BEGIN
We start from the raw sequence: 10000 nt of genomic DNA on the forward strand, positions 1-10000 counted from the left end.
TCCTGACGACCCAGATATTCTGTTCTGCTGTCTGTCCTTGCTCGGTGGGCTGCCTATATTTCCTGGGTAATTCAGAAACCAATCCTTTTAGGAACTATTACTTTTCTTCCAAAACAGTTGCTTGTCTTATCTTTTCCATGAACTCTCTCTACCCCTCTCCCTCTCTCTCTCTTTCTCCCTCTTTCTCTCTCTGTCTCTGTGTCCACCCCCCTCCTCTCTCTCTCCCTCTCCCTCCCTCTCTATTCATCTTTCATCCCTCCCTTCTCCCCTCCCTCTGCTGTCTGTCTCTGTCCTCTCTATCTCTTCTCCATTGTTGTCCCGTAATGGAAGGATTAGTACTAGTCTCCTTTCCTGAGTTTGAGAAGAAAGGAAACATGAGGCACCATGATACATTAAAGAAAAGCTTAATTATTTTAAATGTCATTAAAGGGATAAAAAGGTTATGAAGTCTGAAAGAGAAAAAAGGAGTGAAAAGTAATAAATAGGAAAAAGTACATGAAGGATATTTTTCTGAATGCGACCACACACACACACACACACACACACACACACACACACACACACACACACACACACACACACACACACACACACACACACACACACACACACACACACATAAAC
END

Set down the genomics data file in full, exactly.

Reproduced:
We start from the raw sequence: 10000 nt of genomic DNA on the forward strand, positions 1-10000 counted from the left end.
TCCTGACGACCCAGATATTCTGTTCTGCTGTCTGTCCTTGCTCGGTGGGCTGCCTATATTTCCTGGGTAATTCAGAAACCAATCCTTTTAGGAACTATTACTTTTCTTCCAAAACAGTTGCTTGTCTTATCTTTTCCATGAACTCTCTCTACCCCTCTCCCTCTCTCTCTCTTTCTCCCTCTTTCTCTCTCTGTCTCTGTGTCCACCCCCCTCCTCTCTCTCTCCCTCTCCCTCCCTCTCTATTCATCTTTCATCCCTCCCTTCTCCCCTCCCTCTGCTGTCTGTCTCTGTCCTCTCTATCTCTTCTCCATTGTTGTCCCGTAATGGAAGGATTAGTACTAGTCTCCTTTCCTGAGTTTGAGAAGAAAGGAAACATGAGGCACCATGATACATTAAAGAAAAGCTTAATTATTTTAAATGTCATTAAAGGGATAAAAAGGTTATGAAGTCTGAAAGAGAAAAAAGGAGTGAAAAGTAATAAATAGGAAAAAGTACATGAAGGATATTTTTCTGAATGCGACCACACACACACACACACACACACACACACACACACACACACACACACACACACACACACACACACACACACACACACACACACACACACACACACACATAAAC